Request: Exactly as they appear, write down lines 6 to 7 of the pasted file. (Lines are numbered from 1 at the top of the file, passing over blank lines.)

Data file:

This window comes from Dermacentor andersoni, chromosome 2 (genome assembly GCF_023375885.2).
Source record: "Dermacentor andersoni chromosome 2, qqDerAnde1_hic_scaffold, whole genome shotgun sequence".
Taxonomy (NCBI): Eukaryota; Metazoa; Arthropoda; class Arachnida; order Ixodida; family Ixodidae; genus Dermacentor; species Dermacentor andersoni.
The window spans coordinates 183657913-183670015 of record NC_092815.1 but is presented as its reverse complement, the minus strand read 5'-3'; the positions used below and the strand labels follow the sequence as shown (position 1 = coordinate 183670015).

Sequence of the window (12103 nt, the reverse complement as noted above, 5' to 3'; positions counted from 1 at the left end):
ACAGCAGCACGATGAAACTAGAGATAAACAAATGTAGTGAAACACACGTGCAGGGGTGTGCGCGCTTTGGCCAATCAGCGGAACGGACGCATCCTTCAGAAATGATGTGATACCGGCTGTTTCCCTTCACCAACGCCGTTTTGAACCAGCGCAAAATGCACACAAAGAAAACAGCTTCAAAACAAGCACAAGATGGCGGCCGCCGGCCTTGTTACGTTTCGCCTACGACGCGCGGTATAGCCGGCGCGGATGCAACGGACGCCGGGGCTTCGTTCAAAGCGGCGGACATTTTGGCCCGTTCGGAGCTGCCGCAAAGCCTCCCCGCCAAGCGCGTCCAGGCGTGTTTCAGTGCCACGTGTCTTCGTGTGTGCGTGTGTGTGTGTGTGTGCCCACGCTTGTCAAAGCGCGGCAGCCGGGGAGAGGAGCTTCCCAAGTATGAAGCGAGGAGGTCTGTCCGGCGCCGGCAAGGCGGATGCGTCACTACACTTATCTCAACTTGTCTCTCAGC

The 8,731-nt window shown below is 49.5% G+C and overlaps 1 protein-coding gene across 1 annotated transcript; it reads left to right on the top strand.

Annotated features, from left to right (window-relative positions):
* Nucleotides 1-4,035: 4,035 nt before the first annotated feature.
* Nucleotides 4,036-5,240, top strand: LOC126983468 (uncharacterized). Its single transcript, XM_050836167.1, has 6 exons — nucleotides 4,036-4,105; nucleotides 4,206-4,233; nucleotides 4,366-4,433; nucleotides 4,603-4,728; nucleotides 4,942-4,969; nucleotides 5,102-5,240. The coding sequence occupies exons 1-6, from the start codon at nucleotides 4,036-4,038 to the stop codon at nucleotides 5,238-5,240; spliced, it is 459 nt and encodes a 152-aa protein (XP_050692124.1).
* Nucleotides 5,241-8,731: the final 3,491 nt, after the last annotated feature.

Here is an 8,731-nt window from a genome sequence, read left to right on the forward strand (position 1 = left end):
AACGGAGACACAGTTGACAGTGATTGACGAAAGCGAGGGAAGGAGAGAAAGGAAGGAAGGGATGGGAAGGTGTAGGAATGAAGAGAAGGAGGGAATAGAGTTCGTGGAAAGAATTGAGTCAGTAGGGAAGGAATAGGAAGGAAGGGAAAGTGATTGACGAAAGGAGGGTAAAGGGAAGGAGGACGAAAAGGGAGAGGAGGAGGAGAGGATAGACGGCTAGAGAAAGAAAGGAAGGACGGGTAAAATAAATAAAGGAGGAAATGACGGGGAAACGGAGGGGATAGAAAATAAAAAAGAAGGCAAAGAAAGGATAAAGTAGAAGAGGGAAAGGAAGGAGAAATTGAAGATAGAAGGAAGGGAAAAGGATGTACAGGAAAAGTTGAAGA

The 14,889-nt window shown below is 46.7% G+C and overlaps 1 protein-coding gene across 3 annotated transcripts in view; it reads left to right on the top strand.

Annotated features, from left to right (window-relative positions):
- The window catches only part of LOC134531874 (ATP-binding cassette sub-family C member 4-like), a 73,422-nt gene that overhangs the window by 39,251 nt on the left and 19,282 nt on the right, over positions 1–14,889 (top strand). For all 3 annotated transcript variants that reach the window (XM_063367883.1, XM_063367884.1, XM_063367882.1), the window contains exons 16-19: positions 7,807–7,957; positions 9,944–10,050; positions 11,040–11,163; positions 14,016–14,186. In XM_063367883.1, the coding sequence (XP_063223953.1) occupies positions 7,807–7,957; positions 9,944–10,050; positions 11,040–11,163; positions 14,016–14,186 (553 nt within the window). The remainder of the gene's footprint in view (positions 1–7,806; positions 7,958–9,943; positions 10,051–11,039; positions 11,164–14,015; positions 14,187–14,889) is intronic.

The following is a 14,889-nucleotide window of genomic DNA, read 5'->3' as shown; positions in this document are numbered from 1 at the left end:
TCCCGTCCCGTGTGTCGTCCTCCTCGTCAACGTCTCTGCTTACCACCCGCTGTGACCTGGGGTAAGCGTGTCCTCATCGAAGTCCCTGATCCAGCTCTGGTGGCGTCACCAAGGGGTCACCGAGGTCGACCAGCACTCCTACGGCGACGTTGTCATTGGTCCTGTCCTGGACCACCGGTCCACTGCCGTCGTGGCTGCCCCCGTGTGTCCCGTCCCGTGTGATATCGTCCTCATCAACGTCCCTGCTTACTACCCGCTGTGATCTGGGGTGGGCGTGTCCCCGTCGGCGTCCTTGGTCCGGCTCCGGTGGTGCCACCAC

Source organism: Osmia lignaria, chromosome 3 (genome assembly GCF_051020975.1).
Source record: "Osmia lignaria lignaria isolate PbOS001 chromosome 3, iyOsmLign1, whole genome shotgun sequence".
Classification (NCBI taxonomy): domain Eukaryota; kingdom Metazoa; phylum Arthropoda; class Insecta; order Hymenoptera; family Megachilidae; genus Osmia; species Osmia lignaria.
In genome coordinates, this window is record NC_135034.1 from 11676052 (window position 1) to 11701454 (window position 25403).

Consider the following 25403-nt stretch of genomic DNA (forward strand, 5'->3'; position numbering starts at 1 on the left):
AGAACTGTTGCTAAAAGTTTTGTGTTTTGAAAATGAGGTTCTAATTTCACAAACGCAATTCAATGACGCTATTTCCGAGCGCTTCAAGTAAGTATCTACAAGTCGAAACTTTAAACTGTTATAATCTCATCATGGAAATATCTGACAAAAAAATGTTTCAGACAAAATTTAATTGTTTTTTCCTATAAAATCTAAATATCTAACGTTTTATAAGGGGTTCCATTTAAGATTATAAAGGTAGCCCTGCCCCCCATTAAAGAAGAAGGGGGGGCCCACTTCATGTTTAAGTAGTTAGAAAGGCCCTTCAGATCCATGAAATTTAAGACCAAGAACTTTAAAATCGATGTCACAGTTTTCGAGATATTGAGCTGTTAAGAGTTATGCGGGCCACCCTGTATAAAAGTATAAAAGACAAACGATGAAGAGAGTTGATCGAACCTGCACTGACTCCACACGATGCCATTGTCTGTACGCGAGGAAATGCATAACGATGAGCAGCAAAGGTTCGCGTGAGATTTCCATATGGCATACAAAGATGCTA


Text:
ACAGCAGCACGATGAAACTAGAGATAAACAAATGTAGTGAAACACACGTGCAGGGGTGTGCGCGCTTTGGCCAATCAGCGGAACGGACGCATCCTTCAGAAATGATGTGATACCGGCTGTTTCCCTTCACCAACGCCGTTTTGAACCAGCGCAAAATGCACACAAAGAAAACAGCTTCAAAACAAGCACAAGATGGCGGCCGCCGGCCTTGTTACGTTTCGCCTACGACGCGCGGTATAGCCGGCGCGGATGCAACGGACGCCGGGGCTTCGTTCAAAGCGGCGGACATTTTGGCCCGTTCGGAGCTGCCGCAAAGCCTCCCCGCCAAGCGCGTCCAGGCGTGTTTCAGTGCCACGTGTCTTCGTGTGTGCGTGTGTGTGTGTGTGTGCCCACGCTTGTCAAAGCGCGGCAGCCGGGGAGAGGAGCTTCCCAAGTATGAAGCGAGGAGGTCTGTCCGGCGCCGGCAAGGCGGATGCGTCACTACACTTATCTCAACTTGTCTCTCAGC

The 8,731-nt window shown below is 49.5% G+C and overlaps 1 protein-coding gene across 1 annotated transcript; it reads left to right on the top strand.